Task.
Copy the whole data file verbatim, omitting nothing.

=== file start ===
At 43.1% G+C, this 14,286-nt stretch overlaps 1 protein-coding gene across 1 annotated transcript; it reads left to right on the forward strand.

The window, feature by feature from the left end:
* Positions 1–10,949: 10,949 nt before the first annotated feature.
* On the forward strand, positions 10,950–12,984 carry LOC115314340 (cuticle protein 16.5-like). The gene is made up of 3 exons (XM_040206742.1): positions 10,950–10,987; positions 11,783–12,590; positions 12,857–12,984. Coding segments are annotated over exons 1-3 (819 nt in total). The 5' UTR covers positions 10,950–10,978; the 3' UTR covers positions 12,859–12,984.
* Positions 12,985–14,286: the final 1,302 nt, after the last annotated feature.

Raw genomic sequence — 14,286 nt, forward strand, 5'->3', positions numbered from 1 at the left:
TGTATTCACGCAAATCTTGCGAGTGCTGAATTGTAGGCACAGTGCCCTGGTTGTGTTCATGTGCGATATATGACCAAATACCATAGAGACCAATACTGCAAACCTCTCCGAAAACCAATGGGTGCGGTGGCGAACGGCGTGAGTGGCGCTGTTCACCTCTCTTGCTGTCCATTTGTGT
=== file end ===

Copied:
At 43.1% G+C, this 14,286-nt stretch overlaps 1 protein-coding gene across 1 annotated transcript; it reads left to right on the forward strand.

The window, feature by feature from the left end:
* Positions 1–10,949: 10,949 nt before the first annotated feature.
* On the forward strand, positions 10,950–12,984 carry LOC115314340 (cuticle protein 16.5-like). The gene is made up of 3 exons (XM_040206742.1): positions 10,950–10,987; positions 11,783–12,590; positions 12,857–12,984. Coding segments are annotated over exons 1-3 (819 nt in total). The 5' UTR covers positions 10,950–10,978; the 3' UTR covers positions 12,859–12,984.
* Positions 12,985–14,286: the final 1,302 nt, after the last annotated feature.

Raw genomic sequence — 14,286 nt, forward strand, 5'->3', positions numbered from 1 at the left:
TGTATTCACGCAAATCTTGCGAGTGCTGAATTGTAGGCACAGTGCCCTGGTTGTGTTCATGTGCGATATATGACCAAATACCATAGAGACCAATACTGCAAACCTCTCCGAAAACCAATGGGTGCGGTGGCGAACGGCGTGAGTGGCGCTGTTCACCTCTCTTGCTGTCCATTTGTGT